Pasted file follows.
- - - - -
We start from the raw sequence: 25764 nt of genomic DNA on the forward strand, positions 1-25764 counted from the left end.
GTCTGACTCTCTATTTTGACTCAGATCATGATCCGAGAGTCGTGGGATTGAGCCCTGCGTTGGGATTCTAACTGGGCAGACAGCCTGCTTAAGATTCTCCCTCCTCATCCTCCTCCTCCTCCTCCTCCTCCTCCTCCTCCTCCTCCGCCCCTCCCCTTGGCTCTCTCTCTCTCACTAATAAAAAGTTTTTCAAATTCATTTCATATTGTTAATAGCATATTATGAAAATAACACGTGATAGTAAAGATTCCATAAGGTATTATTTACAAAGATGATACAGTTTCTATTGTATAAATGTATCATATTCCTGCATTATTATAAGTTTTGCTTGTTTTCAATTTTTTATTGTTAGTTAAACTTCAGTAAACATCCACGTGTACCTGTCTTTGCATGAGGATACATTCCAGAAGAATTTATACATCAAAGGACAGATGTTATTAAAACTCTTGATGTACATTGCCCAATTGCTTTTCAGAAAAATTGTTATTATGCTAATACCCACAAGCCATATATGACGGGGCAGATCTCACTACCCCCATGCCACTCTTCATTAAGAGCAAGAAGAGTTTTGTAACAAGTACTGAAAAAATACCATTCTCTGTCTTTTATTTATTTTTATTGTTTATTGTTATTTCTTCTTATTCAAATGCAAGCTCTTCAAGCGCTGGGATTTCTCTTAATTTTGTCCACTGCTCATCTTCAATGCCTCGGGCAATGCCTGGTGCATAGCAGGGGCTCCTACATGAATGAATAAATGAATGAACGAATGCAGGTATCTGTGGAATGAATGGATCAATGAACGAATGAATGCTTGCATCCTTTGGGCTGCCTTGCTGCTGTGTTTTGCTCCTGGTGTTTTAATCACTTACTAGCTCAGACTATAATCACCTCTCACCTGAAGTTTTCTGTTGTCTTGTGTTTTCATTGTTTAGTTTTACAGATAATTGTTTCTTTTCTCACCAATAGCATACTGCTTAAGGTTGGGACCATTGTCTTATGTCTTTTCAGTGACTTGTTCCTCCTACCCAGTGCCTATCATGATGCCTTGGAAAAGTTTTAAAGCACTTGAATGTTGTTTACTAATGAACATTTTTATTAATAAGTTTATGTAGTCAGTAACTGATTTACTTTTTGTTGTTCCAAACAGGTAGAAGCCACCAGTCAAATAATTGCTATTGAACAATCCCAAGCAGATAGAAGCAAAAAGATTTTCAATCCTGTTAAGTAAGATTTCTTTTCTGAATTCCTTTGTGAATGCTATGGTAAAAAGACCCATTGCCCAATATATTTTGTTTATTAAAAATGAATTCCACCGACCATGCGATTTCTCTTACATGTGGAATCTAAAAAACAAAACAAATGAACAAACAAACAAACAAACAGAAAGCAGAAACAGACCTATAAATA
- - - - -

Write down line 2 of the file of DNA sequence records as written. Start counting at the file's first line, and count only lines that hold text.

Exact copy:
GTCTGACTCTCTATTTTGACTCAGATCATGATCCGAGAGTCGTGGGATTGAGCCCTGCGTTGGGATTCTAACTGGGCAGACAGCCTGCTTAAGATTCTCCCTCCTCATCCTCCTCCTCCTCCTCCTCCTCCTCCTCCTCCTCCTCCGCCCCTCCCCTTGGCTCTCTCTCTCTCACTAATAAAAAGTTTTTCAAATTCATTTCATATTGTTAATAGCATATTATGAAAATAACACGTGATAGTAAAGATTCCATAAGGTATTATTTACAAAGATGATACAGTTTCTATTGTATAAATGTATCATATTCCTGCATTATTATAAGTTTTGCTTGTTTTCAATTTTTTATTGTTAGTTAAACTTCAGTAAACATCCACGTGTACCTGTCTTTGCATGAGGATACATTCCAGAAGAATTTATACATCAAAGGACAGATGTTATTAAAACTCTTGATGTACATTGCCCAATTGCTTTTCAGAAAAATTGTTATTATGCTAATACCCACAAGCCATATATGACGGGGCAGATCTCACTACCCCCATGCCACTCTTCATTAAGAGCAAGAAGAGTTTTGTAACAAGTACTGAAAAAATACCATTCTCTGTCTTTTATTTATTTTTATTGTTTATTGTTATTTCTTCTTATTCAAATGCAAGCTCTTCAAGCGCTGGGATTTCTCTTAATTTTGTCCACTGCTCATCTTCAATGCCTCGGGCAATGCCTGGTGCATAGCAGGGGCTCCTACATGAATGAATAAATGAATGAACGAATGCAGGTATCTGTGGAATGAATGGATCAATGAACGAATGAATGCTTGCATCCTTTGGGCTGCCTTGCTGCTGTGTTTTGCTCCTGGTGTTTTAATCACTTACTAGCTCAGACTATAATCACCTCTCACCTGAAGTTTTCTGTTGTCTTGTGTTTTCATTGTTTAGTTTTACAGATAATTGTTTCTTTTCTCACCAATAGCATACTGCTTAAGGTTGGGACCATTGTCTTATGTCTTTTCAGTGACTTGTTCCTCCTACCCAGTGCCTATCATGATGCCTTGGAAAAGTTTTAAAGCACTTGAATGTTGTTTACTAATGAACATTTTTATTAATAAGTTTATGTAGTCAGTAACTGATTTACTTTTTGTTGTTCCAAACAGGTAGAAGCCACCAGTCAAATAATTGCTATTGAACAATCCCAAGCAGATAGAAGCAAAAAGATTTTCAATCCTGTTAAGTAAGATTTCTTTTCTGAATTCCTTTGTGAATGCTATGGTAAAAAGACCCATTGCCCAATATATTTTGTTTATTAAAAATGAATTCCACCGACCATGCGATTTCTCTTACATGTGGAATCTAAAAAACAAAACAAATGAACAAACAAACAAACAAACAGAAAGCAGAAACAGACCTATAAATA